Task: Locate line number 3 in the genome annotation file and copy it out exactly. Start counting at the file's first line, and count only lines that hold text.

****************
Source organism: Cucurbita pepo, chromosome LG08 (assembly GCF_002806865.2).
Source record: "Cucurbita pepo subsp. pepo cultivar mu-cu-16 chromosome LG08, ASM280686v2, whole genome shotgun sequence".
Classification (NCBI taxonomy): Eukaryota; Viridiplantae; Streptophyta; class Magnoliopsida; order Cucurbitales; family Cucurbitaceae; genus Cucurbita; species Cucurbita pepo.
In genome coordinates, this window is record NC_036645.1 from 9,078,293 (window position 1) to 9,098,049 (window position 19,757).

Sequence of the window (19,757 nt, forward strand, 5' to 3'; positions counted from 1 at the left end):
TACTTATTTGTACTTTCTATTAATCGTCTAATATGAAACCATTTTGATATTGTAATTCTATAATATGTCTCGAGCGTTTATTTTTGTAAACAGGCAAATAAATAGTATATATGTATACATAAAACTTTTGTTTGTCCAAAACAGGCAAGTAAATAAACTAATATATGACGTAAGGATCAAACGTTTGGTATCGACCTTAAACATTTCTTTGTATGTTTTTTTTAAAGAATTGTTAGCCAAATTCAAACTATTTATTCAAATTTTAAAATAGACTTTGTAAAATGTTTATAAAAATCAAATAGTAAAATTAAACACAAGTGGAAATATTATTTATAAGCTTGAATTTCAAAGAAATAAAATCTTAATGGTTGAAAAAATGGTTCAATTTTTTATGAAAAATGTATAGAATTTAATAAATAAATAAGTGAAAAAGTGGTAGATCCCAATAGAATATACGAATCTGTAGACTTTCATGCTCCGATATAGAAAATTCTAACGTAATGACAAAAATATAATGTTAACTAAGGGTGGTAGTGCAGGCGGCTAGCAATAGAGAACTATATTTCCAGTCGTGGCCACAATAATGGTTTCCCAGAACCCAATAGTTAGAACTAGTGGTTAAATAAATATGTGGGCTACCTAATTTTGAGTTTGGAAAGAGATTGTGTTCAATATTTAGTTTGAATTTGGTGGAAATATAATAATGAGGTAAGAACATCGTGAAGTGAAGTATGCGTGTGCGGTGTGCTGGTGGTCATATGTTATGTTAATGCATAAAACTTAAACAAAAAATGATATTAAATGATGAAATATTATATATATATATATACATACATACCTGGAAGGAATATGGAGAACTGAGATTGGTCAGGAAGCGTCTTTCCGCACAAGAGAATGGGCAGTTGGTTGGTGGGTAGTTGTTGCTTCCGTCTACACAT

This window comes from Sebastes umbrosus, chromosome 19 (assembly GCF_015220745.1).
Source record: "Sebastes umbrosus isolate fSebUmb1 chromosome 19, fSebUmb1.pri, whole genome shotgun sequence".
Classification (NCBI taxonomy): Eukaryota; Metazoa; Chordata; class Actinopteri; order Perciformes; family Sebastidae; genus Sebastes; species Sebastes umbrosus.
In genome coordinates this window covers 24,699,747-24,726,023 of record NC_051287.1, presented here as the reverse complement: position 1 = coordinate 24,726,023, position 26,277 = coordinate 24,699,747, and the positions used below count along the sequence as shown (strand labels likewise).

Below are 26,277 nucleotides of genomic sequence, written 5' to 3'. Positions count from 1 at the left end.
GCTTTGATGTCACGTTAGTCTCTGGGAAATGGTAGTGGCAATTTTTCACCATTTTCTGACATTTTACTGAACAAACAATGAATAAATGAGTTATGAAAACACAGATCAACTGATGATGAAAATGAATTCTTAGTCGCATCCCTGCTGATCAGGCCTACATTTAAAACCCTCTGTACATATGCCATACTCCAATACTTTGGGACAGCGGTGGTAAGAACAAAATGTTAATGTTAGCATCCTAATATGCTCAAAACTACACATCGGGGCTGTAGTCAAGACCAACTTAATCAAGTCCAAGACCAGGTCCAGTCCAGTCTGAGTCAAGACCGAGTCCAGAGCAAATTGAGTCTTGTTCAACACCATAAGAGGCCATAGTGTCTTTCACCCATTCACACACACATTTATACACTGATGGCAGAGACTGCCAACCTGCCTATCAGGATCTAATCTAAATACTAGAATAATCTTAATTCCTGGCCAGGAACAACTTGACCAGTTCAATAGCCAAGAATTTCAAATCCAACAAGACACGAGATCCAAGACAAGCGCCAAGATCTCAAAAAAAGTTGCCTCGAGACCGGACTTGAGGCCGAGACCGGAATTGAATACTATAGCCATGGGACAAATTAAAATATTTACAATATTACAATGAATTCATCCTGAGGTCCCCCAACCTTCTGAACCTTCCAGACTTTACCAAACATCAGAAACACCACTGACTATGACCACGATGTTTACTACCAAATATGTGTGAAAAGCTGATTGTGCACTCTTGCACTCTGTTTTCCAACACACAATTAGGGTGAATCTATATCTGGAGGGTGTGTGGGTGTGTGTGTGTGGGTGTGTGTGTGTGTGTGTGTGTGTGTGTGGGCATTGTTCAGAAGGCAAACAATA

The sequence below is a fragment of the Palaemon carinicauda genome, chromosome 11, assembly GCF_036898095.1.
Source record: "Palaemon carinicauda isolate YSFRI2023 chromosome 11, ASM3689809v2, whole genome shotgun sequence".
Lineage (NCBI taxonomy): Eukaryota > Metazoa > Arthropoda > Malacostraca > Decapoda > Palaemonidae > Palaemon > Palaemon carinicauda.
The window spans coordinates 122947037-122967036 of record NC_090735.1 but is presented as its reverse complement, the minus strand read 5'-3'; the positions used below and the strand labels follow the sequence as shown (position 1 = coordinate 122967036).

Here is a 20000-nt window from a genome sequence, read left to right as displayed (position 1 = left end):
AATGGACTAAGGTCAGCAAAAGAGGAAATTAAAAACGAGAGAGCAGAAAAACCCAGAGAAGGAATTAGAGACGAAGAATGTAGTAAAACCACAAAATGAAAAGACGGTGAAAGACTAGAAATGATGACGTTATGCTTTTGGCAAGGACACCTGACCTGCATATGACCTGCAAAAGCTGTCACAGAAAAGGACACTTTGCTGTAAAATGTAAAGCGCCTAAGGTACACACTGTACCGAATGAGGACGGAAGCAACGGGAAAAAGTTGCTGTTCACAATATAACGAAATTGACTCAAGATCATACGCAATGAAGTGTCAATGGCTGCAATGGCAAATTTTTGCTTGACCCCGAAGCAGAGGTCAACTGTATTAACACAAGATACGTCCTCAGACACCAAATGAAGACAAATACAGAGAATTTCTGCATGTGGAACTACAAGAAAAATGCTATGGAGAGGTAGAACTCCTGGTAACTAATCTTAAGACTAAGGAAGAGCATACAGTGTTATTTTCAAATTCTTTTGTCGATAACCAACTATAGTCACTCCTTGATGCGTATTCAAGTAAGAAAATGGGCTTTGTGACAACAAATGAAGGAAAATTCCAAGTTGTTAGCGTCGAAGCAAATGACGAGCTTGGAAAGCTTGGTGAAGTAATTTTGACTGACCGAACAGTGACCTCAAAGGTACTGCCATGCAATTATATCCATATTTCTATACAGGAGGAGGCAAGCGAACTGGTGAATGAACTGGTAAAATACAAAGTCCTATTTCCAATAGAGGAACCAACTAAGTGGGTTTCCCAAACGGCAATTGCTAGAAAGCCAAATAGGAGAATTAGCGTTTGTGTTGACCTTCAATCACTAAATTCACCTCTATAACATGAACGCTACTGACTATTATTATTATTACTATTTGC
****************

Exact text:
Classification (NCBI taxonomy): Eukaryota; Viridiplantae; Streptophyta; class Magnoliopsida; order Cucurbitales; family Cucurbitaceae; genus Cucurbita; species Cucurbita pepo.